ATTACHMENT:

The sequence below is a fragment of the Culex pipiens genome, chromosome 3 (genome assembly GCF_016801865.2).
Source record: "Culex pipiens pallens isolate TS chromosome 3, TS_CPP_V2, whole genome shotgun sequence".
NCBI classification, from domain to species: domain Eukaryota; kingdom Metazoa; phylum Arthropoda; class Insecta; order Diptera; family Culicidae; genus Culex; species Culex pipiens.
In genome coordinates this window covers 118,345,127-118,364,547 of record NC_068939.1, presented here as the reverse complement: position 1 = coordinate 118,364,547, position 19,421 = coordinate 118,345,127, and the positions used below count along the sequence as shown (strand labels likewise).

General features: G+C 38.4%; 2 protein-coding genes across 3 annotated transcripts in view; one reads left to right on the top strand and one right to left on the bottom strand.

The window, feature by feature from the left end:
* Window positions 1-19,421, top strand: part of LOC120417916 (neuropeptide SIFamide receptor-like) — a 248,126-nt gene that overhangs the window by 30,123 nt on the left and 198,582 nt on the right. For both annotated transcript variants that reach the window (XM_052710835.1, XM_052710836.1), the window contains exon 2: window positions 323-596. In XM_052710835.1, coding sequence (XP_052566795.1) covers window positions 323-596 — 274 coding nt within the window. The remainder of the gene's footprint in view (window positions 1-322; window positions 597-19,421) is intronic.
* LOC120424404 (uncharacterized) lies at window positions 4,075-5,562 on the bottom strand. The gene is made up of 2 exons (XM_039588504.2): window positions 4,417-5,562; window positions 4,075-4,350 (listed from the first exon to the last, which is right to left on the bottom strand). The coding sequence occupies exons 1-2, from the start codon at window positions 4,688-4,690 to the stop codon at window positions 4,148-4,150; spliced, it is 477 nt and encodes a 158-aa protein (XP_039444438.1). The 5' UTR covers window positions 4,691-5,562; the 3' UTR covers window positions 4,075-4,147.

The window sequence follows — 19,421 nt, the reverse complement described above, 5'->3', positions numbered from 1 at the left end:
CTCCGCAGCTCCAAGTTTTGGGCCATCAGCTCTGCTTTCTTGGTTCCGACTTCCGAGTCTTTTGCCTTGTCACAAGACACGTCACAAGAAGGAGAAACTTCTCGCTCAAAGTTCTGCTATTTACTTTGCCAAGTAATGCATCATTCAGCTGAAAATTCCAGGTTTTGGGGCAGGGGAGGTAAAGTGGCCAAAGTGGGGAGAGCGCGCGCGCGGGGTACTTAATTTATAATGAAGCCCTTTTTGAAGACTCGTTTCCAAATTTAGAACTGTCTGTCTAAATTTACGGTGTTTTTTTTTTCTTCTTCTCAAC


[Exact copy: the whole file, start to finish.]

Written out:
The sequence below is a fragment of the Culex pipiens genome, chromosome 3 (genome assembly GCF_016801865.2).
Source record: "Culex pipiens pallens isolate TS chromosome 3, TS_CPP_V2, whole genome shotgun sequence".
NCBI classification, from domain to species: domain Eukaryota; kingdom Metazoa; phylum Arthropoda; class Insecta; order Diptera; family Culicidae; genus Culex; species Culex pipiens.
In genome coordinates this window covers 118,345,127-118,364,547 of record NC_068939.1, presented here as the reverse complement: position 1 = coordinate 118,364,547, position 19,421 = coordinate 118,345,127, and the positions used below count along the sequence as shown (strand labels likewise).

General features: G+C 38.4%; 2 protein-coding genes across 3 annotated transcripts in view; one reads left to right on the top strand and one right to left on the bottom strand.

The window, feature by feature from the left end:
* Window positions 1-19,421, top strand: part of LOC120417916 (neuropeptide SIFamide receptor-like) — a 248,126-nt gene that overhangs the window by 30,123 nt on the left and 198,582 nt on the right. For both annotated transcript variants that reach the window (XM_052710835.1, XM_052710836.1), the window contains exon 2: window positions 323-596. In XM_052710835.1, coding sequence (XP_052566795.1) covers window positions 323-596 — 274 coding nt within the window. The remainder of the gene's footprint in view (window positions 1-322; window positions 597-19,421) is intronic.
* LOC120424404 (uncharacterized) lies at window positions 4,075-5,562 on the bottom strand. The gene is made up of 2 exons (XM_039588504.2): window positions 4,417-5,562; window positions 4,075-4,350 (listed from the first exon to the last, which is right to left on the bottom strand). The coding sequence occupies exons 1-2, from the start codon at window positions 4,688-4,690 to the stop codon at window positions 4,148-4,150; spliced, it is 477 nt and encodes a 158-aa protein (XP_039444438.1). The 5' UTR covers window positions 4,691-5,562; the 3' UTR covers window positions 4,075-4,147.

The window sequence follows — 19,421 nt, the reverse complement described above, 5'->3', positions numbered from 1 at the left end:
CTCCGCAGCTCCAAGTTTTGGGCCATCAGCTCTGCTTTCTTGGTTCCGACTTCCGAGTCTTTTGCCTTGTCACAAGACACGTCACAAGAAGGAGAAACTTCTCGCTCAAAGTTCTGCTATTTACTTTGCCAAGTAATGCATCATTCAGCTGAAAATTCCAGGTTTTGGGGCAGGGGAGGTAAAGTGGCCAAAGTGGGGAGAGCGCGCGCGCGGGGTACTTAATTTATAATGAAGCCCTTTTTGAAGACTCGTTTCCAAATTTAGAACTGTCTGTCTAAATTTACGGTGTTTTTTTTTTCTTCTTCTCAAC